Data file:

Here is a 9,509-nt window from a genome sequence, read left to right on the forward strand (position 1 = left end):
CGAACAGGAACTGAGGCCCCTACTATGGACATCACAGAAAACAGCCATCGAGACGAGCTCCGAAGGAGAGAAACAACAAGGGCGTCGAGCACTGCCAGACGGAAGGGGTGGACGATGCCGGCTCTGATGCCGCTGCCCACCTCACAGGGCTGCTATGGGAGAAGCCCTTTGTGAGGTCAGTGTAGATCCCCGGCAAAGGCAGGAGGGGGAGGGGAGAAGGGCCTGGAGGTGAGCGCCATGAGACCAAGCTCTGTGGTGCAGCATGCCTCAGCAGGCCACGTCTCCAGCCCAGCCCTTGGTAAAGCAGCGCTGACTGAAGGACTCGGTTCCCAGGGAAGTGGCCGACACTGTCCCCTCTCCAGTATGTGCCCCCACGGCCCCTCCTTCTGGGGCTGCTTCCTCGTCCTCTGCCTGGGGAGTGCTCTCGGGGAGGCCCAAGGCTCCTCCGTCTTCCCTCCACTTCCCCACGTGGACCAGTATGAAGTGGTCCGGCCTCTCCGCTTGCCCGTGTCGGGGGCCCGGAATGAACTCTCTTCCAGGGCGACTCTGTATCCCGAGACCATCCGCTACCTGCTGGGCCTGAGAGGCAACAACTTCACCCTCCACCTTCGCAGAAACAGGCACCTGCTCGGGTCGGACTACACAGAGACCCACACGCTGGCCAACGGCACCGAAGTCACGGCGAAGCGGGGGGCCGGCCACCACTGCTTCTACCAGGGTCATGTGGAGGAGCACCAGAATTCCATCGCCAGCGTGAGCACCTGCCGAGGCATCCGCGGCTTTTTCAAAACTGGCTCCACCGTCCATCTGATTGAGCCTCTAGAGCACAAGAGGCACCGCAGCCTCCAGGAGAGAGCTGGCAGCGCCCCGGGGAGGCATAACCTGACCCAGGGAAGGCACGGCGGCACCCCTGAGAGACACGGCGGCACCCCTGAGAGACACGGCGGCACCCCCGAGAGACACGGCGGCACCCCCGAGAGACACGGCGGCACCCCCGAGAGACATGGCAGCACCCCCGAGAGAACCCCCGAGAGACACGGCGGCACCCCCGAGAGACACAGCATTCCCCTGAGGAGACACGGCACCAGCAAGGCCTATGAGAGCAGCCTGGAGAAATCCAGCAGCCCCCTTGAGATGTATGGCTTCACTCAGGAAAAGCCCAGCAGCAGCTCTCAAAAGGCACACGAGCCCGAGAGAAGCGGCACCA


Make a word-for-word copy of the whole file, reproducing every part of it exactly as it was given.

Here is a 9,509-nt window from a genome sequence, read left to right on the forward strand (position 1 = left end):
CGAACAGGAACTGAGGCCCCTACTATGGACATCACAGAAAACAGCCATCGAGACGAGCTCCGAAGGAGAGAAACAACAAGGGCGTCGAGCACTGCCAGACGGAAGGGGTGGACGATGCCGGCTCTGATGCCGCTGCCCACCTCACAGGGCTGCTATGGGAGAAGCCCTTTGTGAGGTCAGTGTAGATCCCCGGCAAAGGCAGGAGGGGGAGGGGAGAAGGGCCTGGAGGTGAGCGCCATGAGACCAAGCTCTGTGGTGCAGCATGCCTCAGCAGGCCACGTCTCCAGCCCAGCCCTTGGTAAAGCAGCGCTGACTGAAGGACTCGGTTCCCAGGGAAGTGGCCGACACTGTCCCCTCTCCAGTATGTGCCCCCACGGCCCCTCCTTCTGGGGCTGCTTCCTCGTCCTCTGCCTGGGGAGTGCTCTCGGGGAGGCCCAAGGCTCCTCCGTCTTCCCTCCACTTCCCCACGTGGACCAGTATGAAGTGGTCCGGCCTCTCCGCTTGCCCGTGTCGGGGGCCCGGAATGAACTCTCTTCCAGGGCGACTCTGTATCCCGAGACCATCCGCTACCTGCTGGGCCTGAGAGGCAACAACTTCACCCTCCACCTTCGCAGAAACAGGCACCTGCTCGGGTCGGACTACACAGAGACCCACACGCTGGCCAACGGCACCGAAGTCACGGCGAAGCGGGGGGCCGGCCACCACTGCTTCTACCAGGGTCATGTGGAGGAGCACCAGAATTCCATCGCCAGCGTGAGCACCTGCCGAGGCATCCGCGGCTTTTTCAAAACTGGCTCCACCGTCCATCTGATTGAGCCTCTAGAGCACAAGAGGCACCGCAGCCTCCAGGAGAGAGCTGGCAGCGCCCCGGGGAGGCATAACCTGACCCAGGGAAGGCACGGCGGCACCCCTGAGAGACACGGCGGCACCCCTGAGAGACACGGCGGCACCCCCGAGAGACACGGCGGCACCCCCGAGAGACACGGCGGCACCCCCGAGAGACATGGCAGCACCCCCGAGAGAACCCCCGAGAGACACGGCGGCACCCCCGAGAGACACAGCATTCCCCTGAGGAGACACGGCACCAGCAAGGCCTATGAGAGCAGCCTGGAGAAATCCAGCAGCCCCCTTGAGATGTATGGCTTCACTCAGGAAAAGCCCAGCAGCAGCTCTCAAAAGGCACACGAGCCCGAGAGAAGCGGCACCA